For this reason, many organizations that rely on trademarks will publish a written policy governing their acceptable use. The PSF has a very detailed trademark usage policy, which provides a good model for how enforcement works in practice. Fortunately for developers, the PSF policy makes it clear that the organization wants the "Python" mark and logo "to be used with minimal restriction to refer to the Python programming language."

To be clear, even without this policy, there are many uses of the "Python" trademark allowed by U.S. law (and the laws of other nations) with respect to "fair use." There are basically two kinds of fair use: nominative and descriptive. Nominative fair use simply means you are referring to the trademarked good or service. So if you write a program in Python, you are allowed to refer to the "Python" trademark without asking the PSF's permission first.

Descriptive fair use means you are using the trademark to describe some other product or service. This tends to come up when you are comparing one product with another. For instance, if you write an article comparing the benefits and drawbacks of Python with Rust, that would involve descriptive fair use. Again, you don't need permission to do this.

So when do you need a trademark holder's approval? The PSF's own policy states approval is necessary for any "commercial use" of the "Python" trademark to describe another product or company. In other words, you don't need the PSF's permission to describe your own program as being written in Python, or even to describe yourself as a Python developer. But you would need the PSF's permission to name your company something like "Python Software, Inc."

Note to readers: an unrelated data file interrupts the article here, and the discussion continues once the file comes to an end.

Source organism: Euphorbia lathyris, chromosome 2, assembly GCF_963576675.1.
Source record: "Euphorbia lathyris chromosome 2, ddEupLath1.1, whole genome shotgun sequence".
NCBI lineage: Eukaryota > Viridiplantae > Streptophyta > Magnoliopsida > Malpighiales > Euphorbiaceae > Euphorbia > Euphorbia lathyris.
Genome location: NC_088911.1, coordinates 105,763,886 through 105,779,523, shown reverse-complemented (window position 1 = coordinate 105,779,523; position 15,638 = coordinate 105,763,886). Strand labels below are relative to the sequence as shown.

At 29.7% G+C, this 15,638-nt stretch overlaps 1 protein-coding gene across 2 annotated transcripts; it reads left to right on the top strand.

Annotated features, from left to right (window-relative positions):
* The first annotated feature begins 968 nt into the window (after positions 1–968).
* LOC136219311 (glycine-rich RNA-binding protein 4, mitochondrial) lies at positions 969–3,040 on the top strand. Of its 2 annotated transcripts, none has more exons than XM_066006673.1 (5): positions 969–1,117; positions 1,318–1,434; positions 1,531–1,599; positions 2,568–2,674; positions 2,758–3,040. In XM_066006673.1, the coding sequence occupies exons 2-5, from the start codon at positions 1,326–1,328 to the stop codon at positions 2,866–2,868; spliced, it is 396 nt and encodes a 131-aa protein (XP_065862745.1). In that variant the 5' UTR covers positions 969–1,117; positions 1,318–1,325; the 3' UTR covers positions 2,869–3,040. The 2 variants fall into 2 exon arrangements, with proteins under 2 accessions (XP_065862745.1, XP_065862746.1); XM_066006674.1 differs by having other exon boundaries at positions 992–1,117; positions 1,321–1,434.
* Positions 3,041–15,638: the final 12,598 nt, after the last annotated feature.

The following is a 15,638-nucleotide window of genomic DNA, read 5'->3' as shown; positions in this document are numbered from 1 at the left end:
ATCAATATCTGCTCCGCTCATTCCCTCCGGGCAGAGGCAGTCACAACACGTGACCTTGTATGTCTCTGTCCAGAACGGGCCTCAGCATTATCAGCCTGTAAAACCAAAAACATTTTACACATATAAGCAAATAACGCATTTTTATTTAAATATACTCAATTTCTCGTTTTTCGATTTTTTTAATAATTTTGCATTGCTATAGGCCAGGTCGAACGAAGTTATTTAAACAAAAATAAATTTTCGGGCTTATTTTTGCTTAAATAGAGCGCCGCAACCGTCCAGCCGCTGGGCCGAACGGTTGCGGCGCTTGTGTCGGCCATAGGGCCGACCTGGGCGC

But what if you wanted to make or sell merchandise with the Python logo? Again, the PSF's policy permits anyone to use the logo without permission for non-commercial purposes. It's okay to make a Python-logo shirt for yourself and wear it at PyCon. But if you wanted to sell those shirts as PyCon, you would need a license from the PSF and potentially pay royalties on any sales.

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Four Things to Know About Software and Trademarks

If you are developing software, you need to be aware of potential trademark issues. A qualified intellectual property attorney can answer specific questions for your situation. But speaking in general terms, here are four things to keep in mind:

  1. If you plan to use the name of any existing company or project in describing your own software, make sure to check and see if the trademark holders have a published policy regarding usage like the PSF.
  2. When selecting a name for your own project, you can check the U.S. Patent and Trademark Office's trademark database to see if the same or similar name is already in use with respect to software.
  3. Even if a trademark is not formally registered with the USPTO, that does not mean the trademark is not still legally protected.
  4. An open source license like the GPL, MIT, or BSD licenses do not convey any rights with respect to trademarks. Never assume that you can use the name of another software project in your own commercial application just because the underlying code is freely licensed.
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How Trademarks Affect Open Source Software was written by S.M. Oliva .

S.M. Oliva is a freelance writer with over 25 years experience authoring original content for the web. He also spent over a decade working as a paralegal in probate, trusts, and estate planning.